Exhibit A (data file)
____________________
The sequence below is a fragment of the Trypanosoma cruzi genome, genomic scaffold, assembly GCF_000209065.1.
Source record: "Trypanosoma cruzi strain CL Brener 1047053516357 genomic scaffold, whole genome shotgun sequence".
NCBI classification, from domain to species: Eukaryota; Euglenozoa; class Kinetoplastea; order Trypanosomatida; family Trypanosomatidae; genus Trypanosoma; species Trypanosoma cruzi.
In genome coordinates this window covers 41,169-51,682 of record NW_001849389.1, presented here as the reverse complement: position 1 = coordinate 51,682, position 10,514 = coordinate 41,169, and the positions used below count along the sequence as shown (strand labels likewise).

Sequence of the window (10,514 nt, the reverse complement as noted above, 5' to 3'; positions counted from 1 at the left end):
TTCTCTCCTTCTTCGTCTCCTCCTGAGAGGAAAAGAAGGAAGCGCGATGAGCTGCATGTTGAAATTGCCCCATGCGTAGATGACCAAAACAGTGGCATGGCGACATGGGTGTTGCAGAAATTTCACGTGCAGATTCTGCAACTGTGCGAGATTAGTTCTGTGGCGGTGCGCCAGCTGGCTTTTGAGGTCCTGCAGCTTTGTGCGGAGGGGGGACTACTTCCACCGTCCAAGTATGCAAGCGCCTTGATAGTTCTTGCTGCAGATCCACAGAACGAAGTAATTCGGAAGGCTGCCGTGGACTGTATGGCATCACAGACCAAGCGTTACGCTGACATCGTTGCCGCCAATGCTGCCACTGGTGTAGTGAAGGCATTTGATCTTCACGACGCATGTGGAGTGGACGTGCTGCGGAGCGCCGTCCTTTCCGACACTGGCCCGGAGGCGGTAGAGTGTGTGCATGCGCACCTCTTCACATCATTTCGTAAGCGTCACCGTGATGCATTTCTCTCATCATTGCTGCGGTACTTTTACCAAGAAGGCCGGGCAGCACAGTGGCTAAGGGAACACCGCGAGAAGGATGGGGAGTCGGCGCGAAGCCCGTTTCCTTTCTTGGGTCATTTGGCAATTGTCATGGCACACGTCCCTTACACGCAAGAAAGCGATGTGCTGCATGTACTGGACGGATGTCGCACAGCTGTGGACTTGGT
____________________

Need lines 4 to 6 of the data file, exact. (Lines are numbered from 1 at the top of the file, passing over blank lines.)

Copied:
In genome coordinates this window covers 41,169-51,682 of record NW_001849389.1, presented here as the reverse complement: position 1 = coordinate 51,682, position 10,514 = coordinate 41,169, and the positions used below count along the sequence as shown (strand labels likewise).

Sequence of the window (10,514 nt, the reverse complement as noted above, 5' to 3'; positions counted from 1 at the left end):
TTCTCTCCTTCTTCGTCTCCTCCTGAGAGGAAAAGAAGGAAGCGCGATGAGCTGCATGTTGAAATTGCCCCATGCGTAGATGACCAAAACAGTGGCATGGCGACATGGGTGTTGCAGAAATTTCACGTGCAGATTCTGCAACTGTGCGAGATTAGTTCTGTGGCGGTGCGCCAGCTGGCTTTTGAGGTCCTGCAGCTTTGTGCGGAGGGGGGACTACTTCCACCGTCCAAGTATGCAAGCGCCTTGATAGTTCTTGCTGCAGATCCACAGAACGAAGTAATTCGGAAGGCTGCCGTGGACTGTATGGCATCACAGACCAAGCGTTACGCTGACATCGTTGCCGCCAATGCTGCCACTGGTGTAGTGAAGGCATTTGATCTTCACGACGCATGTGGAGTGGACGTGCTGCGGAGCGCCGTCCTTTCCGACACTGGCCCGGAGGCGGTAGAGTGTGTGCATGCGCACCTCTTCACATCATTTCGTAAGCGTCACCGTGATGCATTTCTCTCATCATTGCTGCGGTACTTTTACCAAGAAGGCCGGGCAGCACAGTGGCTAAGGGAACACCGCGAGAAGGATGGGGAGTCGGCGCGAAGCCCGTTTCCTTTCTTGGGTCATTTGGCAATTGTCATGGCACACGTCCCTTACACGCAAGAAAGCGATGTGCTGCATGTACTGGACGGATGTCGCACAGCTGTGGACTTGGT